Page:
The final episode of Succession, HBO’s epic satire of power, privilege and patriarchy atop the fictional media and entertainment empire Waystar Royco, airs on Monday. Tickets for the 2am premiere of the special movie-length episode at the BFI Southbank – timed to coincide with the US broadcast – sold out before tickets hit general sale.
So what? It is an exquisite irony that Succession, a dark, fictional comedy, has rendered the monstrous workings of power in post-2016 America with more devastating accuracy than most newsrooms have been able to muster. In 2023, only the deadliest comedy can stoop low enough to touch the truth.
The other Succession family tree. The show’s intimidatingly talented writers’ room includes showrunner Jesse Armstrong, who brought us Peep Show and British political satire The Thick of It with Armando Iannucci, Georgia Pritchett (The Thick of It, Veep and more), Lucy Prebble (Secret Diary of a Call Girl, I Hate Suzie) and Jonathan Glatzer (Better Call Saul). Co-exec producer Adam McKay, who directed the pilot episode, was the lead sketch writer on Saturday Night Live before buddying up with Will Ferrell to form Gary Sanchez Productions (Gary Sanchez is not a real person). Jeremy Strong, who was cast as Kendall Roy only after Kieran Culkin was swapped into the role of younger brother Roman, featured in McKay’s movie The Big Short.
Logan Roy isn’t Rupert Murdoch. At least, not only him. In 2010, Armstrong wrote a screenplay – still unmade – called Murdoch, in which members of Rupert’s family wrangle for control of the family trust at their father’s 78th birthday party. But he’s not single-minded about the Murdochs. To create the Roys, Armstrong researched William Randolph Hearst, publishing tycoon and inspiration for Citizen Kane, the late media mogul Sumner Redstone (who controlled Viacom, Paramount Pictures, Nickelodeon and more) as well as Robert and Rebekah Mercer, who founded far-right news website Breitbart.
Life imitating art imitating life. That said, the real Murdoch has proven a potent marketing machine for his fictional counterpart. When season two aired in August 2019, Murdoch was happily married to Jerry Hall and preoccupied with his freshly slimmed down, news-focused organisation following the sale of 21st Century Fox to Disney. “Fox News is probably the strongest brand in all of television. We are pivoting at a pivotal moment,” he said at the time. By season four, the world could watch Logan Roy roar at ATN’s “fucking pirates” with one eye while reading Murdoch’s 2020 election emails to Fox News executives with the other. No wonder US long-term ratings for season four are more than double those of season two, at 8.2 million per episode.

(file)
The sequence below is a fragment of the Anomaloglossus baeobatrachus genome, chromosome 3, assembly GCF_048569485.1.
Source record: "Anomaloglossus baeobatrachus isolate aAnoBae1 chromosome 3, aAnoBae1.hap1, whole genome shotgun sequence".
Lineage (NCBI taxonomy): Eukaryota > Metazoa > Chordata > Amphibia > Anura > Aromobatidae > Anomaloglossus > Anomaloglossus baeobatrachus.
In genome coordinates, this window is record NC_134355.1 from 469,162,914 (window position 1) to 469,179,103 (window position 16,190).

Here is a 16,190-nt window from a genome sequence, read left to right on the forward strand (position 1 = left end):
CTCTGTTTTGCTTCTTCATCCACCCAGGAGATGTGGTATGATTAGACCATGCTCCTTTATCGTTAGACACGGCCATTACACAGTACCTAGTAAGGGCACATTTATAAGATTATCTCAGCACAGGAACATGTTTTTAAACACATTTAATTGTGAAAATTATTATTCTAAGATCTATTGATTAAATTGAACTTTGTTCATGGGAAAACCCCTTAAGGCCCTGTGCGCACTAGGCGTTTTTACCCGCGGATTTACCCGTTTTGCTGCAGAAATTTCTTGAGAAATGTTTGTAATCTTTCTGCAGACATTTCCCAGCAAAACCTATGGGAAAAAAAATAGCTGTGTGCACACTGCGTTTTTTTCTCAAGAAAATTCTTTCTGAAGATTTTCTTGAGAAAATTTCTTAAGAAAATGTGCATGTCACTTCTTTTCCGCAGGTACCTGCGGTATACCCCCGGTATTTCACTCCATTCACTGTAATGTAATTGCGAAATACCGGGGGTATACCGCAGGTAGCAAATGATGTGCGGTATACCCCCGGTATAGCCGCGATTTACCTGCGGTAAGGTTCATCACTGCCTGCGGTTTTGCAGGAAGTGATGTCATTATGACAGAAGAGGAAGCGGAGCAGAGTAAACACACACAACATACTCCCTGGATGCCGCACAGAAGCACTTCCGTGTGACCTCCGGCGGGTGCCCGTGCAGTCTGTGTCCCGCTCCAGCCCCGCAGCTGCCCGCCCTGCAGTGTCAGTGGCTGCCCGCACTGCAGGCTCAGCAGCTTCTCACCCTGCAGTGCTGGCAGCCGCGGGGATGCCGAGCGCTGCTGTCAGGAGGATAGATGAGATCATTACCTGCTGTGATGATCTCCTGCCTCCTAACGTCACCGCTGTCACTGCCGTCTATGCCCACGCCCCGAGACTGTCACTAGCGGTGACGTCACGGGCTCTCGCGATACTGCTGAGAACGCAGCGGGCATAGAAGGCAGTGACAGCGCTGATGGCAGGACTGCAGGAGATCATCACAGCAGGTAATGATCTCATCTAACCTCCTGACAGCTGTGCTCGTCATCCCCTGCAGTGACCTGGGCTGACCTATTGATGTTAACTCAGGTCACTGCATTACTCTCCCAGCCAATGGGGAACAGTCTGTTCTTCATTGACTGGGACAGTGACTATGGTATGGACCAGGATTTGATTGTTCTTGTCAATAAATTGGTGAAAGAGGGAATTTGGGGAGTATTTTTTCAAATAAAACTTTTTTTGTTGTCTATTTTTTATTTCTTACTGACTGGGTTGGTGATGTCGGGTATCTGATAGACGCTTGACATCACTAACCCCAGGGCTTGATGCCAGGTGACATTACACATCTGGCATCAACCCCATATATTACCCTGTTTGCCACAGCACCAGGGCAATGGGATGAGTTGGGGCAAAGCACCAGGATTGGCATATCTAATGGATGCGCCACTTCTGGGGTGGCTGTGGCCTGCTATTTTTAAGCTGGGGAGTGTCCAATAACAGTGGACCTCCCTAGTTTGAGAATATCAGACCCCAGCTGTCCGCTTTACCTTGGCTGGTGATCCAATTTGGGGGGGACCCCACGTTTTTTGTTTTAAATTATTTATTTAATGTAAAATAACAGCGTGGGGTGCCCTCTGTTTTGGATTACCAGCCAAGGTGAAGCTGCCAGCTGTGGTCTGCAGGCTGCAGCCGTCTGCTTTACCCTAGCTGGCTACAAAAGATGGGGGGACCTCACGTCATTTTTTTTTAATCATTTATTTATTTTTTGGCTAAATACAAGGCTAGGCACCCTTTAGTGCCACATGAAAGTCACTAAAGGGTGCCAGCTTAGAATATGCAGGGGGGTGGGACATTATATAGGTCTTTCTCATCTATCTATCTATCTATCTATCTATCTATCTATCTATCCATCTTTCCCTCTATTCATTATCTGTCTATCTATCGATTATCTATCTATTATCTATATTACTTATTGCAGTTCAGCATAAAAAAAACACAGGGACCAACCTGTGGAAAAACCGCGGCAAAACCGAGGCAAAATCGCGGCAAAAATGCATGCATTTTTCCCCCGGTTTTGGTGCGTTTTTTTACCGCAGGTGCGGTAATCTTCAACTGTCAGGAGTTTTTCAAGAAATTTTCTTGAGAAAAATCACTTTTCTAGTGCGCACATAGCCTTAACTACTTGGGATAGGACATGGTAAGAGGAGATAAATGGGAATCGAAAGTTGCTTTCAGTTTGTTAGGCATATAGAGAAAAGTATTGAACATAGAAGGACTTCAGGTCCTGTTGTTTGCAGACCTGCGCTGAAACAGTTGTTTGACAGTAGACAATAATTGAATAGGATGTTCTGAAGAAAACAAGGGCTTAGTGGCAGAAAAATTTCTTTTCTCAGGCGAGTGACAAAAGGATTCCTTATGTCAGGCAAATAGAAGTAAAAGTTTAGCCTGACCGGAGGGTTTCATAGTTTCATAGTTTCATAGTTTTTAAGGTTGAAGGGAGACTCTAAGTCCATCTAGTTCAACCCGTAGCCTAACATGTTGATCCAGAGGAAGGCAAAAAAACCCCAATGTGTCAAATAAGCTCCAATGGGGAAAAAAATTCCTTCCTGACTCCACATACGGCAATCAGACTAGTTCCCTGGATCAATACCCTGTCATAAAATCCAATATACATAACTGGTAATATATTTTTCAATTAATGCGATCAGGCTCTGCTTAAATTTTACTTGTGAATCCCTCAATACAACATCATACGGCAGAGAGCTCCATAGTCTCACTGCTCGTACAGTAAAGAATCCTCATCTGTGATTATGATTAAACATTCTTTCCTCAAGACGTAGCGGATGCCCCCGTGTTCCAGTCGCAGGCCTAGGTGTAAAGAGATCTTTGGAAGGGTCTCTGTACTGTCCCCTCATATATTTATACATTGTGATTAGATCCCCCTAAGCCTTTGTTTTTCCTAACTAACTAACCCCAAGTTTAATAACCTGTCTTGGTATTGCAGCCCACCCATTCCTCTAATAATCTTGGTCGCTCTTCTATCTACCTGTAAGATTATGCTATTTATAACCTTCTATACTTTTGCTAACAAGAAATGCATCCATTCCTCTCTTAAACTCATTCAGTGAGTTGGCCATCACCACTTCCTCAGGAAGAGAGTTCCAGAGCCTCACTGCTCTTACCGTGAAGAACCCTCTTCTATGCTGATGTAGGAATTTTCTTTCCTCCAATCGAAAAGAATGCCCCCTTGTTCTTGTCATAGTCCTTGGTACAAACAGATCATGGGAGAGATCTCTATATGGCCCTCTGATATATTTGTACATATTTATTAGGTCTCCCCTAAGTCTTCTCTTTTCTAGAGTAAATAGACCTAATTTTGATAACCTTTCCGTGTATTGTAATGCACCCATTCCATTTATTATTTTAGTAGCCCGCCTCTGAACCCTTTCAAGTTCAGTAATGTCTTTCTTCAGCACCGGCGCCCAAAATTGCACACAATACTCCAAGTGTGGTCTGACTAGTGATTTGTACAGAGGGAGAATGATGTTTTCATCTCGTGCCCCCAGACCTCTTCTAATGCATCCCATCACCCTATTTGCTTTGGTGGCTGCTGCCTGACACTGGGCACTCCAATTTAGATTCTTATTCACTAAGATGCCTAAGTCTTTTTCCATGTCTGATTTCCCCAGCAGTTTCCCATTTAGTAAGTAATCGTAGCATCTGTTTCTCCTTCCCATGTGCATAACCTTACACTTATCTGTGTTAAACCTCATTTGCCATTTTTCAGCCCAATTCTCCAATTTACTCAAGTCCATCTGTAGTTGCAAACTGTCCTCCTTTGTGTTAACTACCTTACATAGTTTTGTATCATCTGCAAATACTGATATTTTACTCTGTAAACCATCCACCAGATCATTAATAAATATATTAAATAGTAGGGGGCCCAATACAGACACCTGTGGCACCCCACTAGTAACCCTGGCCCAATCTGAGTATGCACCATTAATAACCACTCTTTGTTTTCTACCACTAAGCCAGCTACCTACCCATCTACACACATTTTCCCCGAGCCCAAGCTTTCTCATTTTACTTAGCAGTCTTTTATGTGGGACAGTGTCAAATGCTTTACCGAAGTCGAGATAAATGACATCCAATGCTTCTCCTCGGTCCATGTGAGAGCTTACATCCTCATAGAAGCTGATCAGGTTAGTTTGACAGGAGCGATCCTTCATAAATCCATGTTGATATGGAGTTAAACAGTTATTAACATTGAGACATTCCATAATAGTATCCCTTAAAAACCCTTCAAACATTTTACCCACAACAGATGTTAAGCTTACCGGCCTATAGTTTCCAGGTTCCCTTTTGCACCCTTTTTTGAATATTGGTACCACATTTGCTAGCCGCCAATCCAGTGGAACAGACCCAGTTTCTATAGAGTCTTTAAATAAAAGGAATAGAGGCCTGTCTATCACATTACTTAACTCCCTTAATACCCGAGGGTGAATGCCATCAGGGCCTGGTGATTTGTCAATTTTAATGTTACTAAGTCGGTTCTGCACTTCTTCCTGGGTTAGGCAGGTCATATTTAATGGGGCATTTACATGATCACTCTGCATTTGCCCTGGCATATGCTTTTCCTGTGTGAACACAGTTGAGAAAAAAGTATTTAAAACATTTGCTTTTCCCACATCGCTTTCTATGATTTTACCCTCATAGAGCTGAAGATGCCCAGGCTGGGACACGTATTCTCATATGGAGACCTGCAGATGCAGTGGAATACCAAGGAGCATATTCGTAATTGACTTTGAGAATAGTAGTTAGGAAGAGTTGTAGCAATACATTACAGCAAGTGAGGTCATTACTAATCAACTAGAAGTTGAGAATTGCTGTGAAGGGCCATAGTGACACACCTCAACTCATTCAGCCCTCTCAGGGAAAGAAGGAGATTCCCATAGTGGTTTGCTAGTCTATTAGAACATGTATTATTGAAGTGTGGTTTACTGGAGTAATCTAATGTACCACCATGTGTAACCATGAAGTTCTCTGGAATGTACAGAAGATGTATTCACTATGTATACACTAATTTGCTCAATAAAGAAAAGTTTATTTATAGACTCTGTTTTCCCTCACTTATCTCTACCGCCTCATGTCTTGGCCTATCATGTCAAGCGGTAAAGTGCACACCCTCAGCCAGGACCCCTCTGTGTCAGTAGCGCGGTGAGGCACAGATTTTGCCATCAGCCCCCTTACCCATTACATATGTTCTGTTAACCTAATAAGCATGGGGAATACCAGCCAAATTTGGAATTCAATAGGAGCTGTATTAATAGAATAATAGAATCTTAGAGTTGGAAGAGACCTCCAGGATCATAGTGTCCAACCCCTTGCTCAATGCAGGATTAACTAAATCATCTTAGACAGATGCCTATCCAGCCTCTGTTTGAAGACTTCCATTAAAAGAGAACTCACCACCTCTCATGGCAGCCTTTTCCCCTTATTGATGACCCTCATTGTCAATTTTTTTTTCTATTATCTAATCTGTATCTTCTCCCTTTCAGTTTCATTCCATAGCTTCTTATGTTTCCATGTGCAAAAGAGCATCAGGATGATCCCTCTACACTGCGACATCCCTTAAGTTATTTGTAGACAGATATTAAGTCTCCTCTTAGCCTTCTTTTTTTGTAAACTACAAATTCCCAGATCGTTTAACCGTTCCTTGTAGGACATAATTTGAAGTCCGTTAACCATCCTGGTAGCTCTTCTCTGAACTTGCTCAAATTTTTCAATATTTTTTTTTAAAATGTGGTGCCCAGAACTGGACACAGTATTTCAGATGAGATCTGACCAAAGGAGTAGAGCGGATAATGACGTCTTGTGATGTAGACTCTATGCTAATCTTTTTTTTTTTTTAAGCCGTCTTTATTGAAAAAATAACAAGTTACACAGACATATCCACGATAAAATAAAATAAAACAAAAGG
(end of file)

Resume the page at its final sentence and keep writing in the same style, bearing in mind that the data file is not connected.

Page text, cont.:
Succession is televisual antimatter. Growing audiences have been drawn hopelessly and gleefully into its gorgeously dressed, deeply carpeted void. In the show, the country is a metaphor for the company which in turn is a metaphor for the family. It’s a system in which everything that matters – truth, liberty, democracy, love, even life itself – collapses under the weight of its own greed, cynicism and paranoia. A billion dollar deal, the end of a marriage, a new president, is just a four-letter phone call away. In the antepenultimate episode “America Decides”, demented little brother Roman’s hot take after calling the election for extreme right-wing candidate Jeryd Mencken is: “We just made a good night of TV. That’s all, nothing happens.” Except when it does, Rome.
Sorry, no spoilers. Armstrong has promised a “muscular, complete” conclusion but HBO haven’t released any previews of the final episode. Eagle-eyed fans have spotted that the title of every season finale is taken from John Berryman’s poem Dream Song 29 – the very last episode being “With Eyes Wide Open.” Vanity Fair, as reliably obsessed with the Roys as it is the real life Murdochs, has obliged with a close read of said poem but failed to find convincing clues.
Is it really the end? Yes. Probably. Maybe. Culkin has said: “Couldn’t there be a [season] five, now that the show is kind of different?’ I want to see what else happens. And there very well could be. Jesse knows that.”
Thank you and farewell special: top five Succession moments
“Would you kiss me if I told you to?” (season 1, ep 1) Even they didn’t know it yet but Tom and Greg’s – AKA the disgusting brothers – magnificently deranged, dysfunctional bromance began with this, their very first conversation. Buckle up, boys.
“There are no fucking rules.” (season 2, ep 3) Logan at his magisterial nastiest as umpire of the world’s most fucked-up team building game, Boar on the Floor. The winner (Gerri, in this case) takes it all.
“What’s popping, Malala Roy?” (season 2, ep 7) As Shiv works up her supercool strategy to wokewash Waystar Royco’s reputation, Roman lands this gorgeous specimen of casually brutal sibling trolling. Chef’s kiss
“It shouldn’t look like an asshole’s party.” (season 3, ep 7) Bad news for Ken-doll at the baddest, saddest 40th birthday ever, replete with faux crucifixion and VIP treehouse. For he’s a jolly good felon, and so say all of us.
“Are you a sicko?” (season 3, ep 8) Should have come with a warning: viewers may cringe themselves to death when Roman accidentally sends his own father a dick pic in the Waystar Royco board meeting. We’ll sure miss those guys.
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Photograph courtesy Sky/HBO